I’m borderline obsessed with startup accelerator Y Combinator’s mantra: “Make something people want”. It seems simple enough, yet considering the high number of startups who build products in a vacuum just because the team is good at software development and design, it seems to be difficult. Yet it doesn’t have to be. All it takes is a little legwork out in the real world before you touch a laptop. If you want to make something people want, you have to ask them what they want. It seems simple, but few startup teams do this before they start developing their first prototype.
I’m in the process of building and launching the first product for my startup. As tempting as it is to start busting out late nights working on the first few features, I know better. After reading Eric Ries’ book The Lean Startup last year, I was scared out of ever working on a piece of software before validating the need with customers. He tells a great story about building software that nobody would use after his company dumped a significant amount of time and money into product development. It was devastating. Check out the story in one of his books or his talks.
Today, Eric Ries works with Silicon Valley veteran Steve Blank to make sure that no entrepreneur ever makes the same mistake. Together, they promote the customer development process. The first step is “get out of the office” to talk to potential customers. If you don’t ask people what they need, you’ll never know! Steve Blank calls this process “customer discovery”.
I’ve been spending the past month out in the arts community asking both independent and gallery represented artists what they need to help them earn more money and grow their audience on the web. It’s surprisingly hard to talk to nontechnical people about current digital tools. This is probably because I spend most of my time on Hacker News arguing with geeks. Getting out of the echo chamber of the startup industry has been refreshingly humbling. Here are some lessons that I have learned during my customer discovery that I hope you will consider if you are in the same phase of your startup:
1) Don’t use technical jargon or industry terms when talking with potential customers.
If you are making a B2B play, you might be able to use a few more technical terms, but in general, keep them to a minimum. One of the mistakes that I made in the beginning was using too many marketing terms, which alienated a few people before we could get into the conversation. Don’t assume that everyone knows or cares what “measuring engagement” or “social media optimization” means.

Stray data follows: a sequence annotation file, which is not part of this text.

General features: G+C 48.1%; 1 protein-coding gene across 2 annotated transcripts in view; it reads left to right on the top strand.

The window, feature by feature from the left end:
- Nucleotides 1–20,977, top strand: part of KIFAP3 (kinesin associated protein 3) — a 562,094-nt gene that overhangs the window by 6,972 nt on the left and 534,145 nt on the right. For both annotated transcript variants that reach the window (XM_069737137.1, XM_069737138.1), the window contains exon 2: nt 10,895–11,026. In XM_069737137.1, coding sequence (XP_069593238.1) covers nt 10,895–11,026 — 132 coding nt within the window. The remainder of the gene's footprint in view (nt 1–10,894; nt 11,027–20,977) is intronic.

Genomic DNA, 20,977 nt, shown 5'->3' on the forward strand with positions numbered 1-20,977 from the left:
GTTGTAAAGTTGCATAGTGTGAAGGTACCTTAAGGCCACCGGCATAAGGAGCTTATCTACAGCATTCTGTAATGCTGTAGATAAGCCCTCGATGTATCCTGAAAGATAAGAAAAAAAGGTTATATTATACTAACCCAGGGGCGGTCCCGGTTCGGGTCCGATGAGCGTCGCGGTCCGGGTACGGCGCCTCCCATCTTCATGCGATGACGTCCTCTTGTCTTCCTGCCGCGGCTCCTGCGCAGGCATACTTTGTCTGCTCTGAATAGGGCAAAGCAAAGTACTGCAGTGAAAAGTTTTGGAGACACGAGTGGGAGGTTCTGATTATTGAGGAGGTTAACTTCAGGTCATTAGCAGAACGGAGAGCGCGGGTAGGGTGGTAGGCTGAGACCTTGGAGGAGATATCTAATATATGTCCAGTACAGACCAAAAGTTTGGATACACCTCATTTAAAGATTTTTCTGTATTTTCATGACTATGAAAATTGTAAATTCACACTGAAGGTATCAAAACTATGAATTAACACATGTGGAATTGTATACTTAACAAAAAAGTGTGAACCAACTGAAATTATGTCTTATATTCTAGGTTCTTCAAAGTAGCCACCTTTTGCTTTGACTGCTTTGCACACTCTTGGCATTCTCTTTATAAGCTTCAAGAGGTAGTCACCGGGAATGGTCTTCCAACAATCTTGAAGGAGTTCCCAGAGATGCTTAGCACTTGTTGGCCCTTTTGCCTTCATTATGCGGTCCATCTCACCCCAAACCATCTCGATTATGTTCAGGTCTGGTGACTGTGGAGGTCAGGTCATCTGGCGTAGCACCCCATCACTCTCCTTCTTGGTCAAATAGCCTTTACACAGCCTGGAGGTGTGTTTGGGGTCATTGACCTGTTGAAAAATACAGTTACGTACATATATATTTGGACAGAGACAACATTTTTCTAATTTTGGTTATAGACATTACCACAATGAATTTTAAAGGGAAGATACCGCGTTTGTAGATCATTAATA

2) Get used to traveling. A lot.
While a phone call or an email exchange will do the trick sometimes, it is important to visit potential customers in their environment. This will help them develop more honest answers because they will be in a familiar environment, plus you’ll be able to pick up on nonverbal queues. Interviewing someone about what they need to do their job better works well in their workplace, because you’ll be able to use their environment to develop prompts on the fly based on what you see. For example, we are talking to artists in their work environments, which allows me to observe their studio and ask questions about how their fans can reach them and purchase their work if they are away from their computer all day.
3) Ask the right questions.
Come up with a hypothesis about what your potential customers need, then write it down and leave it at home. Ask the right questions that don’t lead to the answer you want to hear. Conversely, don’t be resistant to feedback that dismisses your hypothesis. If you are going to fall prey to selective listening, you are wasting everyone’s time. My hypothesis is that artists need a way to be found online without much effort on their part. I never ask the question outright, though. Instead, I ask questions like, “How much time do you spend promoting yourself online?” and “How do people find you online?” Based on these answers, I’ll adjust my hypothesis.
4) It’s a numbers game.
If you only talk to customers until you find that one person who magically confirms your hypothesis, you may only have one customer. Instead, make sure you talk to enough people to get full picture of what people need and want. Although it may feel like you have to start building your product right away or else you will lose your market opportunity, that is rarely the case. It’s ok to block out a few months before you start building to talk to customers.
I’ve often joked that people will have to pry my Macbook Pro out of my cold, dead hands. When you hang out in the startup scene, it feels unnatural to have a conversation with someone who doesn’t have a smooth silver screen propped up between the two of you. I’ve found that shutting off my computer and getting out into the world to talk to potential customers has been the best business moves I have made recently.
If you are not out there developing customers first, you might not have any when your product launches. Flip your screen down, put a decent looking shirt on, and get out there.